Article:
With live, brick-and-mortar tournaments on “pause” for the time being, one can’t help but wonder if the field for the 2021 NHC might be a bit smaller than usual. Last week’s tourneys here, however, certainly gave next February’s event a major boost with 14 seats flying out the door.
Wednesday is the new Friday in terms of being the week’s first opportunity for players to compete for a “Bally’s Berth,” and this week it was Mark Stillmock who took advantage of the early-bird special.
Stillmock became the first of the week’s 14 NHC seat winners by putting up 5 winners and 2 runners up from 10 races. His score of $84.40 was the highest of the day.
It took 6-win performances to capture Wednesday’s other two featured events.
Joseph Karabaich did all of his damage in the first eight races, amassing his 6 firsts and 1 second in that span en route to victory in Wednesday’s Spa & Surf Showdown Pick & Pray.
Robert Ruocco, meanwhile, got off to an even faster start.
Ruocco also recorded 6 wins and a place—and also got all of them over the first eight races, including winners in the first five tourney races.
On Friday, HorsePlayers offered the first day of a 2-day, free NHC qualifier. As has been the norm with these, the top 10% moved on to play for five NHC seats on Day 2—but this time around, NTRA officials added a new wrinkle whereby the Day 1 leader was given a guaranteed NHC spot as well. I think it was a good move…because it would have been a shame had Anthony DiGiovanni’s work gone unrewarded.
“DG” got off to a fast start by hitting 31-1 cap horse Rocky Diplomat in the first tourney race…but then again, so did 114 others in the field of 2,075. What you often see in these mass-audience affairs is people taking big swings in almost every race, and so a high-odds connection is frequently accompanied by plenty of goose eggs. This was far from the case with DiGiovanni. After hitting the bomb right off the bat, he remarkably went on to make collections in 12 of the remaining 14 races (8 wins and 5 places in all).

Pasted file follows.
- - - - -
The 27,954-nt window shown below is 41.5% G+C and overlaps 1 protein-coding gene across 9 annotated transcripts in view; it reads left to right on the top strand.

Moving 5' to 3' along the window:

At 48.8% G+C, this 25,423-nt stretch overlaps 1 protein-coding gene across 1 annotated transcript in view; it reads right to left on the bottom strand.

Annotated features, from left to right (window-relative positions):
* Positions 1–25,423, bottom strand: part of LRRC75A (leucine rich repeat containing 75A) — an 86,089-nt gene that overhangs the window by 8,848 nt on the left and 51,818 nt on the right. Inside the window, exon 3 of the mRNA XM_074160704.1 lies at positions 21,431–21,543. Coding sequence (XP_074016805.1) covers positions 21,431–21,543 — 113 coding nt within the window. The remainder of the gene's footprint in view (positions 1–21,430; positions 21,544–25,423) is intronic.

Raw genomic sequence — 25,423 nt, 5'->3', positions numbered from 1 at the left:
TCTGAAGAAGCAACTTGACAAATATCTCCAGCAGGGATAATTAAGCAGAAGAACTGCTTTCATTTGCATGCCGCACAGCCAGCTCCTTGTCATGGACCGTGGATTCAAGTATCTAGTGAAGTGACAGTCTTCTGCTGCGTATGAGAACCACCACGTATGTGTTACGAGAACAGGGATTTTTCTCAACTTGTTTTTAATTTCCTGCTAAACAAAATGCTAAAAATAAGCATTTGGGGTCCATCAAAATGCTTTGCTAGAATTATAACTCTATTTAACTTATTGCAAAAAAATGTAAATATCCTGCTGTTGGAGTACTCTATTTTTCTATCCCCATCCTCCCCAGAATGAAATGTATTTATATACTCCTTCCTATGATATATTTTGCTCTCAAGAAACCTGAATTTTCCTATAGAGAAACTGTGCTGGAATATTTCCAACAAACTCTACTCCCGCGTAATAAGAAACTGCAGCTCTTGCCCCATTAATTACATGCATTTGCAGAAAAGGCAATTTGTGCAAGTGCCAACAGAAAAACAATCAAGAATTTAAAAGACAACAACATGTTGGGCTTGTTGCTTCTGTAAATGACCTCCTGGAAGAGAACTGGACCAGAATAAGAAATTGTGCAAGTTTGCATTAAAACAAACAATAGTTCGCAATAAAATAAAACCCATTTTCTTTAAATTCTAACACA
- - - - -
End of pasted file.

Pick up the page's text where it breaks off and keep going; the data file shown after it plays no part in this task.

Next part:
Even with all that, DiGiovanni only managed to hold off an unlucky Daven Turner by $2.30.
One side note that I found interesting: The cutoff to advance to Day 2 wound up being a score of $65.40. Rocky Diplomat, alone, returned a total of $64.00 ($42.00 to win, $22.00 to place). Yet seven of the 115 who picked Rocky Diplomat didn’t cash another thing the rest of the day and, thus, failed to advance. One of those seven “non-advancers” must have been pressed for time. He hit Rocky Diplomat but didn’t manage to get selections in for any of the remaining 14 races.
The NTRA requested that there be 15 races each day for their free qualifier. As a result the very early Rocky Diplomat race (the 3rd at Tampa) was not part of the day’s 12-race featured-tourney events. Since Rocky Diplomat wound up being the day’s only real bomb, it meant that winning scores were considerably lower in Friday’s other marquee competitions. How much lower, you ask?
Howard Yancovitch was more than a Ben Franklin behind DiGiovanni’s mark, but he nevertheless wound up with a Breeders’ Cup Betting Challenge entry worth 100 Ben Franklins in this Low Ratio qualifier at HorsePlayers. Yancovitch’s biggest return came with Golden Garter ($15.60, $3.60) in the 6th at Gulfstream. In the final race, Howard caught a small but essential $2.80 place payoff that elevated him to first place over Peter Behr, who was the only other player in the field of 32 to show a flat-bet profit.
Kevin Perau won Friday’s $10,000 Guaranteed Pick & Pray thanks to 4 wins and 2 places but…